Q: Hello Greg and I can’t wait to get the Auto Round-Up in the mail to read all your articles. I save every Auto Round-Up now that I’m retired and I have boxes of them!
I’m the guy that wrote to you about the ’57 Rambler Rebel years ago and how fast that car was. But even though I’m a big Rambler and AMC fan, I’m writing about an article you wrote on the 1957 Dodge D-500 a while back. You mentioned it came with a single 4-barrel or a 2x4 setup which I have a question on as I think that is not true.
My friend of 50-years William Mangherini said his father had a ’57 Dodge D-500 four door hardtop and it had a 325 Hemi with a 3x2 (three two barrel carbs) setup on it. It was red and white and I saw it myself. It was used in a total of 13 harsh New England winters and it was purchased at a Hudson Motor Car Company that was also a Dodge dealer in Dorchester, Mass. That car was a beauty and had fender skirts, two rear antennas and it only got to 42,000 miles before it rusted out at the rockers, trunk, and all of the front and rear floors. The front fenders were rusted back a foot!
So, my buddy took the D-500 to a body man in Boston and we would go look at the repair progress regularly. Then one week, we went to check on things and the body shop was out-of-business and the D-500 gone. We tried in vain to find it but never did. My buddy still has the outside door handles, the fender skirts and the four wheel covers with the “Knights Head” logo on them.
For a second question, do you remember a car called the Borgward Isabella? I had a 1959 “Borg” that I got in 1970 that was given to me. It was a two-door model finished in grey with a red and white interior. It also had a four speed on the column and a four-cylinder engine. It looked to me like a 1959 Rambler American and I think it was built in Germany, from 1956 to 1968. It was one tough car as I ran it real hard all the time.
Thanks again for your fun articles. Yours in “Ramblership,” Ross D. Sealund, Haverhill, Mass.
A: Hello Ross and I sure do remember your last letter as it was 12 written pages about all your Ramblers and I gave you the name “Mr. Rambler.”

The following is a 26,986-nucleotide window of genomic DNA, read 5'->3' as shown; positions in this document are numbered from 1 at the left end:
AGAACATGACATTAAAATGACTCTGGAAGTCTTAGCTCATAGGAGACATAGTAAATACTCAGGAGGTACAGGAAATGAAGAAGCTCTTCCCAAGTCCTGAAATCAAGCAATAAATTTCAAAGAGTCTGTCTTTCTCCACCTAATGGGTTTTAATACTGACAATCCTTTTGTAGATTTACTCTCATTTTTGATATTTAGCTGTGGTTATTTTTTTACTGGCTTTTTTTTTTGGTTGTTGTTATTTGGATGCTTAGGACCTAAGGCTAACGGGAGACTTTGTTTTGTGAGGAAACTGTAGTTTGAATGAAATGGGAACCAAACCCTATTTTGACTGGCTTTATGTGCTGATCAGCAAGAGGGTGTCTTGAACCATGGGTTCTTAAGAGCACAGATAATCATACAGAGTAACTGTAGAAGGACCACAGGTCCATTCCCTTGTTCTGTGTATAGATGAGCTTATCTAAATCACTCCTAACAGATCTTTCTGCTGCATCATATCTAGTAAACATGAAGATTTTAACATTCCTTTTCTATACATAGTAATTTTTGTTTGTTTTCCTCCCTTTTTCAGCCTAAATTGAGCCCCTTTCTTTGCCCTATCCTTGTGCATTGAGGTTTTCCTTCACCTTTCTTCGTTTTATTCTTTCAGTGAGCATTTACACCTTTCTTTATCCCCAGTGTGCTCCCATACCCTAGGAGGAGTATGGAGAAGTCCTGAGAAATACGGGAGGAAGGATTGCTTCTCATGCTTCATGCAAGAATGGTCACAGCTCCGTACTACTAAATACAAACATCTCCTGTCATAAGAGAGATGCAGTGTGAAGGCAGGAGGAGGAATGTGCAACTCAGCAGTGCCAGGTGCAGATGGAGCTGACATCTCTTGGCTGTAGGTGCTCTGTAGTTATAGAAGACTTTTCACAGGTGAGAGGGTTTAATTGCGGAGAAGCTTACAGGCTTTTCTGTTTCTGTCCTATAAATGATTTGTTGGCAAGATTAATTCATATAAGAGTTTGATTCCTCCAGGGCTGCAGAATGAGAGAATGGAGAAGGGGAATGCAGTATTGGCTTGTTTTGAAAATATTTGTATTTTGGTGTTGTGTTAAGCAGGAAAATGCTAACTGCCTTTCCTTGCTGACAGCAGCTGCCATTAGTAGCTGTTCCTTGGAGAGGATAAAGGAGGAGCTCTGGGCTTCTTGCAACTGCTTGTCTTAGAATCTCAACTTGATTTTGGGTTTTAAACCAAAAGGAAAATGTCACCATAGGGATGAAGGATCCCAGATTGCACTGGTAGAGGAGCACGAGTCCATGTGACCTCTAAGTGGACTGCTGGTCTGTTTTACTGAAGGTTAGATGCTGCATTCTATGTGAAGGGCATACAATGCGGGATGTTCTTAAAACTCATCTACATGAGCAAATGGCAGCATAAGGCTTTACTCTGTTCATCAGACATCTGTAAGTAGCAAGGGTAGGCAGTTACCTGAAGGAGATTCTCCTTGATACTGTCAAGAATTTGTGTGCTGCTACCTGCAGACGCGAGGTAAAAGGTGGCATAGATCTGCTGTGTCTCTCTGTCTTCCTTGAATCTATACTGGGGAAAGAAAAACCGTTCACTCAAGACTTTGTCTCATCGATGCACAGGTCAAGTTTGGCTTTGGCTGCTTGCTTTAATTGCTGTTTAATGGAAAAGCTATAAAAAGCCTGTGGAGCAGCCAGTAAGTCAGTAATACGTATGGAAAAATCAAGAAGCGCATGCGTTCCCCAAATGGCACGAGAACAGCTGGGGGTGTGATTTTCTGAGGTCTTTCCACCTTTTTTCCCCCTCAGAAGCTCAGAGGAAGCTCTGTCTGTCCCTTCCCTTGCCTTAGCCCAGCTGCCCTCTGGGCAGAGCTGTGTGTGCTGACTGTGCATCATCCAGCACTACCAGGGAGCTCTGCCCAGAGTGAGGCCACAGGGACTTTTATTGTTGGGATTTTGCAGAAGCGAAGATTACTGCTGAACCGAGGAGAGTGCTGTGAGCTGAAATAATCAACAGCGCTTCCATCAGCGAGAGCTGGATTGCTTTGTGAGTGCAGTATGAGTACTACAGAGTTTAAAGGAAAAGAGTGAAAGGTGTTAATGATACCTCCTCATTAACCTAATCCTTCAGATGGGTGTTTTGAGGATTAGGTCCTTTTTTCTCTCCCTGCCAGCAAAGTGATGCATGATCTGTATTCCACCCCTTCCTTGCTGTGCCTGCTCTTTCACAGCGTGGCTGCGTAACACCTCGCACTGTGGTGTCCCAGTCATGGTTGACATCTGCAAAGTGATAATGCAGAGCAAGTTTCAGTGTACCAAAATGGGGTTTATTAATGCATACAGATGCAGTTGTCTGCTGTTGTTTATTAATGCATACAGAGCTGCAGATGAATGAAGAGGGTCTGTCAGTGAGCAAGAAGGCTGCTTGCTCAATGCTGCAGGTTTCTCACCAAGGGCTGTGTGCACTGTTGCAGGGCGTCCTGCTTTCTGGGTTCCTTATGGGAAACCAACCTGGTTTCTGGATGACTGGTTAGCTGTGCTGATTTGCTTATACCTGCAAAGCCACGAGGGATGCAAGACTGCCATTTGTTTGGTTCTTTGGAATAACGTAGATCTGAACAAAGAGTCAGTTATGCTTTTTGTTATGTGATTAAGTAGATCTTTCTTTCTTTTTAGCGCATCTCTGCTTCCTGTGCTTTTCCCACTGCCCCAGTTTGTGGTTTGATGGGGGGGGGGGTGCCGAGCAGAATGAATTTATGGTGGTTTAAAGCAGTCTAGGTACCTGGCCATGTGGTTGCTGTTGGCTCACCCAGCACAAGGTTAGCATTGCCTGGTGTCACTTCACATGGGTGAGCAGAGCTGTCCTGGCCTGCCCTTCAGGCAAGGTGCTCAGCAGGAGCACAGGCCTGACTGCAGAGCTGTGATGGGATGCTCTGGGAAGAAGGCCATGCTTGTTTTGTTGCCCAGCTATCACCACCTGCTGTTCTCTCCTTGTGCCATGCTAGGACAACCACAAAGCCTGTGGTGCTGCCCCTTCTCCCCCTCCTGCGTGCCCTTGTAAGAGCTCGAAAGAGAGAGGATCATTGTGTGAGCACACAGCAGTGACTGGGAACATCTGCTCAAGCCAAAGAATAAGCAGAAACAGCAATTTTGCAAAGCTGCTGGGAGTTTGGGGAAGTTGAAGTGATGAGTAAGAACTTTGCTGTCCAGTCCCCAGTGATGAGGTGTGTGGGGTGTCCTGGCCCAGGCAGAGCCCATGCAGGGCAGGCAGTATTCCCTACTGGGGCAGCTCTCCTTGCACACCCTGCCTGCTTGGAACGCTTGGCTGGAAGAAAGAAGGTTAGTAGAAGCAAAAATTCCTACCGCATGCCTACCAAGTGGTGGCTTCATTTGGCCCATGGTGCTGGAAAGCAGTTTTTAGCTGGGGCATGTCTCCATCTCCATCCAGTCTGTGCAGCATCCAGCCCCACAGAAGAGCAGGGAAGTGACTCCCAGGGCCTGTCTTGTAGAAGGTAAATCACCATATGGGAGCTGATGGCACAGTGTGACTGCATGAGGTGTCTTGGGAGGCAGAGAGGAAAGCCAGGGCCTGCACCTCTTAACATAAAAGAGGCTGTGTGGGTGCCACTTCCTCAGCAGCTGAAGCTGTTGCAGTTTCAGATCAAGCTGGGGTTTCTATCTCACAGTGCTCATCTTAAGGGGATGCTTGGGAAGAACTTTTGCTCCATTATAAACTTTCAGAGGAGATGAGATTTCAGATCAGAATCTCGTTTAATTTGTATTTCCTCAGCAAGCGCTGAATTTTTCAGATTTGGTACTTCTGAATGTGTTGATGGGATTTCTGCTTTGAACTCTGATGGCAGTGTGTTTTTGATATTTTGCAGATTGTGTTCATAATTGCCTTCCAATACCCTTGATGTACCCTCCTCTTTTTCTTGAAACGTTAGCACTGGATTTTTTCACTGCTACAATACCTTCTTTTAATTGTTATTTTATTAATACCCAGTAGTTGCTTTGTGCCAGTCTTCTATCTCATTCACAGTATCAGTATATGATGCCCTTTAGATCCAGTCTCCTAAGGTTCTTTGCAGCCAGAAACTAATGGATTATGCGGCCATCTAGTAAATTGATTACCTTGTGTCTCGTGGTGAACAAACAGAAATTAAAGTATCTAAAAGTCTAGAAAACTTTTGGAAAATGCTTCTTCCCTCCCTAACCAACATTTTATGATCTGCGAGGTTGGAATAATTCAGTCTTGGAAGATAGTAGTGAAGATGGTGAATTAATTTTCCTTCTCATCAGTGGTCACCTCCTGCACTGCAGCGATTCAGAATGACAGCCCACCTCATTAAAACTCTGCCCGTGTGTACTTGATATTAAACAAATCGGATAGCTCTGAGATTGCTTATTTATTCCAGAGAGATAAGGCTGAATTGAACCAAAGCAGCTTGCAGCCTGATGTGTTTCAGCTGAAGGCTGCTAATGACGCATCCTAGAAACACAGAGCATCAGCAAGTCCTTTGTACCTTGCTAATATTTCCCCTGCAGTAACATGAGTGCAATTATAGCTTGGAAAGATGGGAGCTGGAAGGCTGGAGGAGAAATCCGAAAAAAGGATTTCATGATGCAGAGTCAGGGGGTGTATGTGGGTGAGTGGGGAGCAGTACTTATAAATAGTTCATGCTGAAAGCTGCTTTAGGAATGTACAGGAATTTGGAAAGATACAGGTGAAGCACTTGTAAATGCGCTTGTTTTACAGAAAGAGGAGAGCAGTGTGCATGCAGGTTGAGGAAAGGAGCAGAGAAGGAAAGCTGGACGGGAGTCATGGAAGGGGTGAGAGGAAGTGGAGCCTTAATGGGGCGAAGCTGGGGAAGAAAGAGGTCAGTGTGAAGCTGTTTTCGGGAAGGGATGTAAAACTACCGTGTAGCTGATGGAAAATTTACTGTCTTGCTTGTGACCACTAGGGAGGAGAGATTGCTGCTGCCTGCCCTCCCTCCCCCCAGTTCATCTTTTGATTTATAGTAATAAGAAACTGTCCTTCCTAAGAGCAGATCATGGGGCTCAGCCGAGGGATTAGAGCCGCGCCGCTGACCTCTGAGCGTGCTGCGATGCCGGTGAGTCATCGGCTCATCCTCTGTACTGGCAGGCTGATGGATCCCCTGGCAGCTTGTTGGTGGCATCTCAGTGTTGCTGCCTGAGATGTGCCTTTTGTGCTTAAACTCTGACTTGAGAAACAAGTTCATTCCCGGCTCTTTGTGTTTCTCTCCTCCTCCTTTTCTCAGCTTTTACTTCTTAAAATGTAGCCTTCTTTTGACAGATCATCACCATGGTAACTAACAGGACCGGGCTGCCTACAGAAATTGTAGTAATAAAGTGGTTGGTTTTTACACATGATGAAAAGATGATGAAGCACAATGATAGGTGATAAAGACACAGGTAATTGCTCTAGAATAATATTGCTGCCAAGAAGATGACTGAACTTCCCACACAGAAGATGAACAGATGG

Let’s start with the ’57 D-500 Dodge Royal Lancer. There were two versions of the 325 Hemi available that year, a D-500 standard 285 horse single 4-barrel version or, if you wanted more horsepower, a Super D-500-1 option, which added two for-barrels and a more radical camshaft. This 2x4 option upped horsepower to 310.
As for the 3x2 tri-power you question, I am certain it was not a factory option. The only other D-500 engine available that year was a special 354-inch high-performance Hemi that came with solid lifters, two-fours and developed 355 horses. It was called the D-501 engine option for the 57 Dodge and not to be confused with the aforementioned D-500-1 engine. It was the same 354 Hemi powerhouse that motivated those 1956 Chrysler 300 models to many NASCAR wins. It is said that only three of these D-501 cars survived from a total production of less than 100 built by Dodge in 1957.
So, that 3x2 setup you saw on your friend’s D-500 must have been from an aftermarket company. The hot rodding boom was really kicking off in the mid-1950s, especially company’s like Jahn’s, Isky, Edelbrock, Offenhauser and Potvin, to name a few.
Of these companies, Offenhauser offered a 3x2 intake that fit the 325 Hemi engine, of which your friend’s car had under the hood. So, somewhere along the line an Offenhauser 3x2 setup was added and I’ll bet “50 to one” your buddy’s car began life as a 285 horse single four 325.
As for the Borgward Isabella, I do recall them but never heard from anyone that owned one, so you are a first. You are correct that it was a German built car and it did look like a bit like the ’59 Rambler American.
The car was the brainchild of Carl F. W. Borgward and built from 1954 to 1962 in Bremen, Germany. The Isabella was a favorite early on and sold well to happy consumers. The Isabella did not have a full chassis and utilized unit construction, which would become the norm in automobile manufacturing. The Isabella featured a four wheel coil spring setup and a 91 cubic-inch four-cylinder engine that developed 60-horsepower. The “four-on-the-tree” column shifter connected to a 4-speed full synchromesh gear box, which was rare at the time. I remember Saab had a four-on-the-tree in the 1950s, too.
By the end of production in 1962, Borgward had experiencing numerous financial woes and actual bankruptcy in 1961. Still, a total of 202,862 Isabellas rolled off the production line proving it was a very popular vehicle. (You are proof it held up well under a heavy right foot).
Thanks Ross for your letter and keep on rebuilding those Ramblers.